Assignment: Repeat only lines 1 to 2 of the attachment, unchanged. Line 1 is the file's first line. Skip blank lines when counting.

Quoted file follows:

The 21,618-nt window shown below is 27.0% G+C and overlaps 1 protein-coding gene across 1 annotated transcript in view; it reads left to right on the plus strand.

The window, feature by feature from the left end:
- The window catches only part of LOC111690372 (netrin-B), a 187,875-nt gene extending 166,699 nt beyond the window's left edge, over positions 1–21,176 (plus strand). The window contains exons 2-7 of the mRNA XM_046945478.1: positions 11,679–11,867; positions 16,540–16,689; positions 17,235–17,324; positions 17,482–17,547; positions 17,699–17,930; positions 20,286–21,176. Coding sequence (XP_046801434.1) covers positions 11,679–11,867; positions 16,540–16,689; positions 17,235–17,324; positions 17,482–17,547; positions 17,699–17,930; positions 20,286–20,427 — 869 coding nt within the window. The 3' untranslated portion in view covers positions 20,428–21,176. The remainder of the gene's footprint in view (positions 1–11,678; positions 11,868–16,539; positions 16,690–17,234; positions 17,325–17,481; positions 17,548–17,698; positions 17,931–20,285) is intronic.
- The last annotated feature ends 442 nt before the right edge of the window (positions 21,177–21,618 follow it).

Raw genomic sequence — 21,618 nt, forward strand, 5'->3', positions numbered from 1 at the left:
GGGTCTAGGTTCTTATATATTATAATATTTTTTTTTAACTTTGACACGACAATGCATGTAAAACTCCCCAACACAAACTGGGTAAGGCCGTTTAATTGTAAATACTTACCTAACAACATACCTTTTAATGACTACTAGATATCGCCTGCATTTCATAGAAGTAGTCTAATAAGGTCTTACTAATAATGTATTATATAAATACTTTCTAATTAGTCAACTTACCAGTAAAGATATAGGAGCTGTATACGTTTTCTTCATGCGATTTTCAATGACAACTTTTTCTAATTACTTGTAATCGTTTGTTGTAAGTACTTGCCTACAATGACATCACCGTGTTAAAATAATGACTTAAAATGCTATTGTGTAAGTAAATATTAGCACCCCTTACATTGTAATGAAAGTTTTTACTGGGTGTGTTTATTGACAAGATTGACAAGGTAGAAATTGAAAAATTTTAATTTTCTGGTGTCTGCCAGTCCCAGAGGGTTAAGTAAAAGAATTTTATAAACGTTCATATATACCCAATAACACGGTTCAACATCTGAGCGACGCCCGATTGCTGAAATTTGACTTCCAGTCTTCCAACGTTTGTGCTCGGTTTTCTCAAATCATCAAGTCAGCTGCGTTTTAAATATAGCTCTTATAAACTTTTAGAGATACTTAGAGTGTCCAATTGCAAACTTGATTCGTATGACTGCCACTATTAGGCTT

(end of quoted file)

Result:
The 21,618-nt window shown below is 27.0% G+C and overlaps 1 protein-coding gene across 1 annotated transcript in view; it reads left to right on the plus strand.

The window, feature by feature from the left end: